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Master's Degree?

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16 years 4 months ago #25208 by The_Berzerker
Replied by The_Berzerker on topic Re: Master's Degree?
That would be politics :wink:

Don't forget about working managers who get the managerial job just by having a lot of work experience in the field, but never get any managerial training.
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16 years 4 months ago #25212 by skepticals
Replied by skepticals on topic Re: Master's Degree?

Many of the managers I know are demonstrably useless at this stuff but still command large salaries. What's the secret?


So...you are saying it's a good idea then :-) Haha.
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16 years 4 months ago #25222 by GTM
Replied by GTM on topic Re: Master's Degree?
This is a topic where i have been noticing recently which for the life of me i cannot understand. Im pretty much new to this industry so at the moment still a bit wet behind the ears. However at my place of work since i have been there (around 8 months) i have seen two IT managers come and go now not directors or board members being paid between 40-50k and their technical knowledge has been in my opinion ridiculous. I mean these guy's fell at real basic stuff. Then i have seen good Cisco, MCSE trained engineers being paid half that. Now i understand that mangement skills and so on come into play here but does that really justify the difference in pay scale?

So for the more experianced members here is this the situation right across the board does management skills mean more than technical ability in the IT working environment ?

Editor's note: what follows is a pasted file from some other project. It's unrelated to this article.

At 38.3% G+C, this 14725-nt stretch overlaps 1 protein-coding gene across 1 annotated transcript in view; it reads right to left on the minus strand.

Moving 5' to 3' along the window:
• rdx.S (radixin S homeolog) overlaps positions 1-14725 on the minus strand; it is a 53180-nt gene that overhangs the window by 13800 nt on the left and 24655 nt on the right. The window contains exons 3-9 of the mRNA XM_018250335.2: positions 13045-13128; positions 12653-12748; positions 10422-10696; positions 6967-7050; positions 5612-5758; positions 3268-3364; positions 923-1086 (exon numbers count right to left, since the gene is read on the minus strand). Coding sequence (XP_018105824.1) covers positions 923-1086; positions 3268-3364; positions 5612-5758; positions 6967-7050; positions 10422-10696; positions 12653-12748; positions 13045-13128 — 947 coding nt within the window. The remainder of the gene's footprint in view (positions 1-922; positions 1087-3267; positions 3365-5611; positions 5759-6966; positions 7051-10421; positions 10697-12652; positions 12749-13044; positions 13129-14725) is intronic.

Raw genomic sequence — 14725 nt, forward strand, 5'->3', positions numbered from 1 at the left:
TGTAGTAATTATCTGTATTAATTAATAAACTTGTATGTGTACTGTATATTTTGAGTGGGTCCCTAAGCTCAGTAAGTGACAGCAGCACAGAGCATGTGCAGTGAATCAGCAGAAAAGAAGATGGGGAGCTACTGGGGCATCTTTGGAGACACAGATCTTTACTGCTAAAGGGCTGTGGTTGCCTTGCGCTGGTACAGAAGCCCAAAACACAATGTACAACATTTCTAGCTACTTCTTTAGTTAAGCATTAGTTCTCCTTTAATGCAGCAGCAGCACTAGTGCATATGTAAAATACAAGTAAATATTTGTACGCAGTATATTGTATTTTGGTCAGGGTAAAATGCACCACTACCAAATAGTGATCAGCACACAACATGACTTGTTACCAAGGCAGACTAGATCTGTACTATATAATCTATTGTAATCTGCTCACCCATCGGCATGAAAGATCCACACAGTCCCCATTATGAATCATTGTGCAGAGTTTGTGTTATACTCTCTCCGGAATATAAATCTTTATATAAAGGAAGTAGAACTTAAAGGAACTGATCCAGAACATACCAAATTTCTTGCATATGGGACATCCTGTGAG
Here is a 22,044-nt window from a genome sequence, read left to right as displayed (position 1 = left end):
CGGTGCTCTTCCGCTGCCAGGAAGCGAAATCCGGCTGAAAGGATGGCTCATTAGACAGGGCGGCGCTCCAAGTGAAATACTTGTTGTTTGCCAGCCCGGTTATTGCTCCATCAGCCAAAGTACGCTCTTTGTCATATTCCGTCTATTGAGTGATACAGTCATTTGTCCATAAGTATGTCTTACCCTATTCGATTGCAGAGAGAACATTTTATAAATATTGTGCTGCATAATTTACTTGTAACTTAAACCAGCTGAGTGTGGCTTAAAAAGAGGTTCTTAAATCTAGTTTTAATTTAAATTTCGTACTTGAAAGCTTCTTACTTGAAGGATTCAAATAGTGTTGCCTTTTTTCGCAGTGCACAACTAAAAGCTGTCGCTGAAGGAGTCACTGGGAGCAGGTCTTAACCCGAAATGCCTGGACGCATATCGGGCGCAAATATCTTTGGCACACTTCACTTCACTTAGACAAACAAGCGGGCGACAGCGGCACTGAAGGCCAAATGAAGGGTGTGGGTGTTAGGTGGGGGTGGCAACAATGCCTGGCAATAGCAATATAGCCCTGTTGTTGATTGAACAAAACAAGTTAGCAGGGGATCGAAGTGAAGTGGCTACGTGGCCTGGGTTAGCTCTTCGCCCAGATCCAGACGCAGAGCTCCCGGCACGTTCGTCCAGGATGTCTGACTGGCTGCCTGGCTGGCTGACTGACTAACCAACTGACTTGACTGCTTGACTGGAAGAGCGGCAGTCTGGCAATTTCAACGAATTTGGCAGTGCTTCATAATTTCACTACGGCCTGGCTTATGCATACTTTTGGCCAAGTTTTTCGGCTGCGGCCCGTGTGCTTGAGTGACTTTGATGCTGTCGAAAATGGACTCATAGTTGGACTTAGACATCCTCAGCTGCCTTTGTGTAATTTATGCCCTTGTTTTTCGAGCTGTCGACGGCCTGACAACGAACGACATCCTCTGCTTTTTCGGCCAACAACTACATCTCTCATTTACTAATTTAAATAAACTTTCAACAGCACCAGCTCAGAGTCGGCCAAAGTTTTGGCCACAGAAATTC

Thanks in advance..
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16 years 4 months ago #25229 by TheBishop
Replied by TheBishop on topic Re: Master's Degree?
Management is a different job to a role involving technical delivery of some kind. It's to do with finance, resourcing, budgets, planning etc and the softer skills of leadership, motivation, persuasion and focussing people towards the goal you/the company want achieved. The thing that gets me though is that I've seen many managers who presumably have all these in abundance but totally lack some of the things we techies are good at. Such as sound common sense, an appreciation of cause and effect, being able to weigh the consequences of an action before you take it, being able to identify and fix the real problem rather than one of the symptoms. As a result they make the most stupid decisions then drive them through relentlessly when everyone but the manager can see at once that the whole thing is doomed. How come forty or fifty people being paid between £15k and £30k per year can all see the obvious that a management supremo on £twice that + nice car + bonus completely misses? And how come he or she then gets praised for eventually fixing the mess they created for themselves in the first place? Don't get me wrong, I'm not a management hater - I've worked for some truly excellent ones in my time as well as some who would be better suited to sweeping the street where they can do less damage. It's just that the latter seem to be outnumbering the former in industry and buisness these days and I can't help wondering why
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